As plans for the proposed Hub II apartments on Langdon Street halted last week, students joined Madison community members to express their concerns in anticipation of the apartment complex’s construction.
Representatives from the UW-Madison Panhellenic Association met and discussed the proposal to build a seven-story, 124-unit edifice — called “The Langdon” — to occupy the empty lot at 126 Langdon St., which lies in a historical neighborhood and sits in between UW-Madison fraternity and sorority houses.
The Madison Plan Commission voted last week against the height of the structure, putting plans for the apartment edifice in limbo and doubts if the project will even continue, according to Ald. Sally Rohrer, District 8.
Rohrer led deliberations and listened to student input, receiving recommendations as to what the vacant space should hold.
Rohrer started reaching out to students after she noticed a lack of student representation when a steering committee comprised of residents — primarily from the Mansion Hill neighborhood — complained about the potential impact of the apartment building on the community to the Urban Design Commission.
“There were no students involved,” Rohrer said. “Both of the steering committee meetings were over winter break or during exam week. It was unjust because the people who are going to be living in [the neighborhood] weren’t involved in the process at all.”
A major concern the steering committee noted to the design commission regarded a proposed rooftop pool and hot tub deck, which the committee ultimately requested to be removed as a conditional use standard, according to the Cap Times.
Core Spaces — the developers of the Hub II apartments — said they would collaborate with the steering committee to accommodate their concerns.
“As always, we are open to listening to the steering committee’s suggestions,” Rodney King, a member of the development team at Core Spaces, told the Cap Times. “We have modified our design based on some of their feedback and will continue to analyze any reasonable suggestion.”
At the same time, the growing voices of UW-Madison students reflect similar interests to those of older residents.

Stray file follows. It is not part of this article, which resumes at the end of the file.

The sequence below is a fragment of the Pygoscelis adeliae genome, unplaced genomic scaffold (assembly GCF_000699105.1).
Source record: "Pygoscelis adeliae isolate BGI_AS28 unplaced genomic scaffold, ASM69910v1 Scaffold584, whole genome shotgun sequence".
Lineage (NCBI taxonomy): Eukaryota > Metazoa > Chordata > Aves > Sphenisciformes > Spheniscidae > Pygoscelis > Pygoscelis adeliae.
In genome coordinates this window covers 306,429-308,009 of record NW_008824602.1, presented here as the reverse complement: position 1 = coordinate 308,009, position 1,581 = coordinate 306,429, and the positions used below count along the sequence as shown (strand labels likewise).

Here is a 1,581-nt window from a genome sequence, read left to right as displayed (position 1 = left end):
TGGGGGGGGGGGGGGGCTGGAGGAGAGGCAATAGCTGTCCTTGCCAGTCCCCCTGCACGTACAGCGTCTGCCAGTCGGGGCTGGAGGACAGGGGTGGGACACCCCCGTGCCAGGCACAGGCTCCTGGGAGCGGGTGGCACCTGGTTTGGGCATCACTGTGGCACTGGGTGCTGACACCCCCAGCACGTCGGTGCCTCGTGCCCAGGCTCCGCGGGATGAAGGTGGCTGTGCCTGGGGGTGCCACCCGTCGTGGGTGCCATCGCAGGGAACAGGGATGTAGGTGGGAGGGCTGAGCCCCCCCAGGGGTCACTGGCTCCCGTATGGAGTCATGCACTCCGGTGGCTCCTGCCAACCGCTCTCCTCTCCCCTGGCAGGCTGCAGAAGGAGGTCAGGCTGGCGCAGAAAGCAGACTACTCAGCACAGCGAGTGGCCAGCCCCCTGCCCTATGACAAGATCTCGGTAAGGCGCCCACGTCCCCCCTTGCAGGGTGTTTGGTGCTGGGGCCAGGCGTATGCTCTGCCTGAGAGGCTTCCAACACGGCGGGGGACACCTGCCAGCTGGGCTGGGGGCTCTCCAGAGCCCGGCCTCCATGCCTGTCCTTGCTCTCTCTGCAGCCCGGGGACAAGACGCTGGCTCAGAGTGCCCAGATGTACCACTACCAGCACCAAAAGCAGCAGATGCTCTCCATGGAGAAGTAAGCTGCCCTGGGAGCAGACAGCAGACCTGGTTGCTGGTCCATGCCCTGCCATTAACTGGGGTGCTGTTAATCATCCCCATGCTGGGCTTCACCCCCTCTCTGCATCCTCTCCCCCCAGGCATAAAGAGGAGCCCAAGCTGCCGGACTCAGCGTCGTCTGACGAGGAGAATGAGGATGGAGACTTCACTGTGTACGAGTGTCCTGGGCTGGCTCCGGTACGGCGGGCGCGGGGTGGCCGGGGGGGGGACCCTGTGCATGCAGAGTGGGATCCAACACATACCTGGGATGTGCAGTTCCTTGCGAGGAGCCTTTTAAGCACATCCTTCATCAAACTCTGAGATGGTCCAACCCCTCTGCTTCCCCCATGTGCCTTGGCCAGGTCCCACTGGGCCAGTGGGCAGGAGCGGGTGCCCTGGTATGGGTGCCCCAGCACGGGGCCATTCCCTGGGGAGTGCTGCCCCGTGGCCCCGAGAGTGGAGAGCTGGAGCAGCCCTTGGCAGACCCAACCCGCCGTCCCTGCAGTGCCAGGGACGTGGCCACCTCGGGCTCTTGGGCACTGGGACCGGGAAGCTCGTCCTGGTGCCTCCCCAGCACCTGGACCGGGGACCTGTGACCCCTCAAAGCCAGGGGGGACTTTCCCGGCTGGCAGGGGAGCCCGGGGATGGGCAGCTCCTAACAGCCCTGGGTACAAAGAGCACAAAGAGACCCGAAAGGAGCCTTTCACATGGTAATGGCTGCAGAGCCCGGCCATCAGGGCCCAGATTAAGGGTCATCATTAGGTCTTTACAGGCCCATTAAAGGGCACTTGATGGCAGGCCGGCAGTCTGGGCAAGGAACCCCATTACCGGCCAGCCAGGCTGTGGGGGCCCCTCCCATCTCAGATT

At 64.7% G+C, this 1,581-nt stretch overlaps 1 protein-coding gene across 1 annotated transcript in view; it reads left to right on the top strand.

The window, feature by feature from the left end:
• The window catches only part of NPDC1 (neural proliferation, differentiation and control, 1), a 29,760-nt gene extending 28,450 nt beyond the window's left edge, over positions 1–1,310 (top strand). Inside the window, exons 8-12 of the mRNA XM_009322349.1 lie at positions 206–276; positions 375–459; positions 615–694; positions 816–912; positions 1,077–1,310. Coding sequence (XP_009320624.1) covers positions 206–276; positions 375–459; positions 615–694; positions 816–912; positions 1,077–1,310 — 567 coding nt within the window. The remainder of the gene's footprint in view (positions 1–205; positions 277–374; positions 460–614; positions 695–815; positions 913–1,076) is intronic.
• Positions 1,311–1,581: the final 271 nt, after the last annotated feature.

Rohrer said traffic congestion — particularly during August when students return to campus — and fears the new building would disrupt the charm of the historical three-story buildings that line Langdon Street, along with the overall character of the neighborhood, The Panhellenic Association shared a similar sentiment.
“I think for people who are really involved in [the Langdon] community, they thought [of the] change to their neighborhood as something that, even when they are alumni coming back to these places, would look different and have a different feel to it,” Rohrer said.
More student-specific worries, according to Rohrer, included environmental concerns related to trash and the lot’s proximity to Lake Mendota, the impact of construction during the summer — and most notably affordable housing.
“On this campus in general, there’s this concern that we keep building luxury, not-affordable housing options for students,” Rohrer said. “That’s really a student issue and a reason why students need to be involved in this process as well.”
Students also suggested at the meeting the space could be used to construct a new house for an incoming sorority chapter or the lot could be turned into a park, according to Rohrer.
While Rohrer and UW-Madison students cannot completely oppose the building due to zoning rights owned by Core Spaces, they could still offer their advice about the proposed plan.
The Panhellenic Association drafted a letter outlining recommendations for the building, accompanied by a petition to the plan commission, which approves building projects within the city.
Still, in order to ensure the continued participation of Langdon residents in neighborhood affairs, Rohrer said she plans to revitalize the State-Langdon Neighborhood Association, which deteriorated about 10 years ago.
With the help of Ald. Patrick Heck, District 2, incoming District 8 Ald. Max Prestigiacomo and members of Associated Students of Madison — who will oversee the board and maintain the health of the association — the student-dominated population of Langdon Street will have greater control over their neighborhood affairs.
“[Langdon Street residents] haven’t had any representation and the surrounding neighborhoods have really made a lot of decisions on behalf of the area,” Rohrer said. “We’re looking at ways to make [the neighborhood association] more sustainable, even when students are really transient.”